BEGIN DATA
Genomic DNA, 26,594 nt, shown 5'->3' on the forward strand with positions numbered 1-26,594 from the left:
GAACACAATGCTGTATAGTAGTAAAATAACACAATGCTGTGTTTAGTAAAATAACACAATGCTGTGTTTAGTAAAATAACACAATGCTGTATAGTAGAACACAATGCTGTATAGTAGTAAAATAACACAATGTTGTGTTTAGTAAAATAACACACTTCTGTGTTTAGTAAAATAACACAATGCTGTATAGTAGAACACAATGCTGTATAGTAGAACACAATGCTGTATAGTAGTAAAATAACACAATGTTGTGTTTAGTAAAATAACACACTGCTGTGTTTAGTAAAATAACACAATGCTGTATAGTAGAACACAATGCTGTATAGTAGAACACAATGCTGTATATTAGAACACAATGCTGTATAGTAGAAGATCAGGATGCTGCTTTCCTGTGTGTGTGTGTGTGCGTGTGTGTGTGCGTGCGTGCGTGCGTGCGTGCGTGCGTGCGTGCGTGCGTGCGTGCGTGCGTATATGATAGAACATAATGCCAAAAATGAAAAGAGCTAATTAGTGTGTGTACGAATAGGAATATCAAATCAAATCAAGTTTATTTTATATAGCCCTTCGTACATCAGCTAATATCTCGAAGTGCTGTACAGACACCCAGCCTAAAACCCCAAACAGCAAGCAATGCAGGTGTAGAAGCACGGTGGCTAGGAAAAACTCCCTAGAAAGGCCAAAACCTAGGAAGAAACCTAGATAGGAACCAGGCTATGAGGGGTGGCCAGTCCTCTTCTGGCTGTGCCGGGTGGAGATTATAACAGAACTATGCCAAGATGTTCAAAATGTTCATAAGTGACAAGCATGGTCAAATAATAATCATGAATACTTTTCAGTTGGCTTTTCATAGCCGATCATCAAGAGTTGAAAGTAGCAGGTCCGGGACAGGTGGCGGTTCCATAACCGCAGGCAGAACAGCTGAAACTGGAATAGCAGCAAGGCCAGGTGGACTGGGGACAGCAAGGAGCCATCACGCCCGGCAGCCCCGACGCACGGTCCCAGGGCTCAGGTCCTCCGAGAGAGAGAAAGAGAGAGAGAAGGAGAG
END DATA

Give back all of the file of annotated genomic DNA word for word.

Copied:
Genomic DNA, 26,594 nt, shown 5'->3' on the forward strand with positions numbered 1-26,594 from the left:
GAACACAATGCTGTATAGTAGTAAAATAACACAATGCTGTGTTTAGTAAAATAACACAATGCTGTGTTTAGTAAAATAACACAATGCTGTATAGTAGAACACAATGCTGTATAGTAGTAAAATAACACAATGTTGTGTTTAGTAAAATAACACACTTCTGTGTTTAGTAAAATAACACAATGCTGTATAGTAGAACACAATGCTGTATAGTAGAACACAATGCTGTATAGTAGTAAAATAACACAATGTTGTGTTTAGTAAAATAACACACTGCTGTGTTTAGTAAAATAACACAATGCTGTATAGTAGAACACAATGCTGTATAGTAGAACACAATGCTGTATATTAGAACACAATGCTGTATAGTAGAAGATCAGGATGCTGCTTTCCTGTGTGTGTGTGTGTGCGTGTGTGTGTGCGTGCGTGCGTGCGTGCGTGCGTGCGTGCGTGCGTGCGTGCGTGCGTGCGTATATGATAGAACATAATGCCAAAAATGAAAAGAGCTAATTAGTGTGTGTACGAATAGGAATATCAAATCAAATCAAGTTTATTTTATATAGCCCTTCGTACATCAGCTAATATCTCGAAGTGCTGTACAGACACCCAGCCTAAAACCCCAAACAGCAAGCAATGCAGGTGTAGAAGCACGGTGGCTAGGAAAAACTCCCTAGAAAGGCCAAAACCTAGGAAGAAACCTAGATAGGAACCAGGCTATGAGGGGTGGCCAGTCCTCTTCTGGCTGTGCCGGGTGGAGATTATAACAGAACTATGCCAAGATGTTCAAAATGTTCATAAGTGACAAGCATGGTCAAATAATAATCATGAATACTTTTCAGTTGGCTTTTCATAGCCGATCATCAAGAGTTGAAAGTAGCAGGTCCGGGACAGGTGGCGGTTCCATAACCGCAGGCAGAACAGCTGAAACTGGAATAGCAGCAAGGCCAGGTGGACTGGGGACAGCAAGGAGCCATCACGCCCGGCAGCCCCGACGCACGGTCCCAGGGCTCAGGTCCTCCGAGAGAGAGAAAGAGAGAGAGAAGGAGAG